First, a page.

Lemurs evolved on the African island in isolation from other primates for 65 million years, and they are well-known for having odd traits not found in other primates. For example, some lemurs hibernate, storing fat in their tails, and all have toothcombs -- teeth that are perfectly shaped for grooming. Lemurs also differ from other primates in another key respect that has also stymied primatologists for years: The females are usually the dominant sex.

Dunham's investigations into the long-standing mystery of female dominance among lemurs led her to put forward another important theory last year. Published in the journal Animal Behavior, the theory suggests that female lemurs tend to dominate males because the females do all of the work in rearing the young and therefore have more will to fight and win.

"Game theory predicts that when the fighting abilities of two contestants are comparable, the outcome will depend upon the value that each contestant places on the resources they are fighting over," she said. "In this case, the females clearly have more at stake, but the only reason the females are in a position to compete for dominance is because they're roughly the same size and strength as the males."

Rice University

GLOBAL WARMING: OUR BEST GUESS IS LIKELY WRONG

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No one knows exactly how much Earth's climate will warm due to carbon emissions, but a new study this week suggests scientists' best predictions about global warming might be incorrect.

The study, which appears in Nature Geoscience, found that climate models explain only about half of the heating that occurred during a well-documented period of rapid global warming in Earth's ancient past. The study, which was published online today, contains an analysis of published records from a period of rapid climatic warming about 55 million years ago known as the Palaeocene-Eocene thermal maximum, or PETM.

"In a nutshell, theoretical models cannot explain what we observe in the geological record," said oceanographer Gerald Dickens, a co-author of the study and professor of Earth science at Rice University. "There appears to be something fundamentally wrong with the way temperature and carbon are linked in climate models."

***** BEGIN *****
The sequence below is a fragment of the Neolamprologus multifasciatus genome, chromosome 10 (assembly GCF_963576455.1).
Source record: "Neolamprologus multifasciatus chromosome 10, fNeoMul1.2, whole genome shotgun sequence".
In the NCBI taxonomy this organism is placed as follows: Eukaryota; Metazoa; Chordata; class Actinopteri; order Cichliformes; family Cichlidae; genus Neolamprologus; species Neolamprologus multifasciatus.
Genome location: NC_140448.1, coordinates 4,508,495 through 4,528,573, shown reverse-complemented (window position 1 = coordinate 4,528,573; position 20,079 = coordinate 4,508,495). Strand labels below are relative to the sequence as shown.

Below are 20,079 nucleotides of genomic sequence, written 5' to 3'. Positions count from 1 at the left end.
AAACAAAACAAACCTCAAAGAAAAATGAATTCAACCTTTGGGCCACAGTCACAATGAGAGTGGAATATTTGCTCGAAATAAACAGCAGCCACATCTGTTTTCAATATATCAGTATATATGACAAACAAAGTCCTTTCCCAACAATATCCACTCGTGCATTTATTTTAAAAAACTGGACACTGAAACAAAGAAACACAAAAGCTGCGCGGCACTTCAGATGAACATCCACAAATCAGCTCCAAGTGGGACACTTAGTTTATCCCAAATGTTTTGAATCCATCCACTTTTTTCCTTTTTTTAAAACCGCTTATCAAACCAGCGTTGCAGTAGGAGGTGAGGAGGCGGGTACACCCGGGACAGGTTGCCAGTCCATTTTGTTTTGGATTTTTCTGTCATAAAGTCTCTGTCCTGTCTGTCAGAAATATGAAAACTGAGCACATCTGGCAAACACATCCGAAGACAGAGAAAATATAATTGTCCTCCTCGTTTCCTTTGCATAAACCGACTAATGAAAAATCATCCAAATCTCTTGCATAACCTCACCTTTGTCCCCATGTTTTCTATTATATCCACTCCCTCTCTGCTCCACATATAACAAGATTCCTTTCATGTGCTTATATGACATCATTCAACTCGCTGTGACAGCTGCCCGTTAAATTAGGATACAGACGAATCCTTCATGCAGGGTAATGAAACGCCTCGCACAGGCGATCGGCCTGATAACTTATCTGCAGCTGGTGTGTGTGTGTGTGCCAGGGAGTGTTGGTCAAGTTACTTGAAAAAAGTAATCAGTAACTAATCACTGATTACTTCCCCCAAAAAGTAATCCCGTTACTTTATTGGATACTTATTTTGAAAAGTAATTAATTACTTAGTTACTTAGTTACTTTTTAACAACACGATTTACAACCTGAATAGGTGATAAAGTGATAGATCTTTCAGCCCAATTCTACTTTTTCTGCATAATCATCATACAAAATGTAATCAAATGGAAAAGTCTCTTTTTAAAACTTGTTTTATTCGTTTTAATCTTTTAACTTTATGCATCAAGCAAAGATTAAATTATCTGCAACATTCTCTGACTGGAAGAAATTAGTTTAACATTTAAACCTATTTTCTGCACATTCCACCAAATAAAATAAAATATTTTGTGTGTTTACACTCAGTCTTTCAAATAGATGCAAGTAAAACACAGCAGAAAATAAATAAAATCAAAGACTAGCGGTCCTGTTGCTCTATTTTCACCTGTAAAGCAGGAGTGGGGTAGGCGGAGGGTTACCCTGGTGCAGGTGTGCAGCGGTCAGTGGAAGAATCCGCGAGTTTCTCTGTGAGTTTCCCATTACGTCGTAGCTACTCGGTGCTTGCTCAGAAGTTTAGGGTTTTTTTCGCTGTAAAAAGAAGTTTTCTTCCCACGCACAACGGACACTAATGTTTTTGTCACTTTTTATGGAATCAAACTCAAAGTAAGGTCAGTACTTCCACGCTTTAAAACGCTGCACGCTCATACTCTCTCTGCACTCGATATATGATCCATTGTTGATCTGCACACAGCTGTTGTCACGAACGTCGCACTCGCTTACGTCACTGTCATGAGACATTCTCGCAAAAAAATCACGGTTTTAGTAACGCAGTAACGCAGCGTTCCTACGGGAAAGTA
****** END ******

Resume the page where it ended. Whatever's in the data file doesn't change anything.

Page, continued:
During the PETM, for reasons that are still unknown, the amount of carbon in Earth's atmosphere rose rapidly. For this reason, the PETM, which has been identified in hundreds of sediment core samples worldwide, is probably the best ancient climate analogue for present-day Earth.

In addition to rapidly rising levels of atmospheric carbon, global surface temperatures rose dramatically during the PETM. Average temperatures worldwide rose by about 7 degrees Celsius -- about 13 degrees Fahrenheit -- in the relatively short geological span of about 10,000 years.

Many of the findings come from studies of core samples drilled from the deep seafloor over the past two decades. When oceanographers study these samples, they can see changes in the carbon cycle during the PETM.

"You go along a core and everything's the same, the same, the same, and then suddenly you pass this time line and the carbon chemistry is completely different," Dickens said. "This has been documented time and again at sites all over the world."

Based on findings related to oceanic acidity levels during the PETM and on calculations about the cycling of carbon among the oceans, air, plants and soil, Dickens and co-authors Richard Zeebe of the University of Hawaii and James Zachos of the University of California-Santa Cruz determined that the level of carbon dioxide in the atmosphere increased by about 70 percent during the PETM.

That's significant because it does not represent a doubling of atmospheric carbon dioxide. Since the start of the industrial revolution, carbon dioxide levels are believed to have risen by about one-third, largely due to the burning of fossil fuels. If present rates of fossil-fuel consumption continue, the doubling of carbon dioxide from fossil fuels will occur sometime within the next century or two.

Doubling of atmospheric carbon dioxide is an oft-talked-about threshold, and today's climate models include accepted values for the climate's sensitivity to doubling. Using these accepted values and the PETM carbon data, the researchers found that the models could only explain about half of the warming that Earth experienced 55 million years ago.

The conclusion, Dickens said, is that something other than carbon dioxide caused much of the heating during the PETM. "Some feedback loop or other processes that aren't accounted for in these models -- the same ones used by the IPCC for current best estimates of 21st Century warming -- caused a substantial portion of the warming that occurred during the PETM."

Rice University

ROBOT FISH TO HELP UNDERSTAND HOW REAL FISH SWIM AGAINST THE FLOW

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A major EU grant worth €1.8M has been awarded to a consortium of five European research institutions including the University of Bath to build a robot that will help researchers understand how fish can swim upstream.

The consortium, led by the Tallinn University of Technology (TUT), with partners Riga Technical University (RTU), Italian Institute of Technology (IIT) and the Universities of Verona (UV) and Bath (UB), will be using biology to inspire the design of a swimming robot that can react to changes in current or flow, such as a fish might encounter in a fast-flowing stream or near the seashore.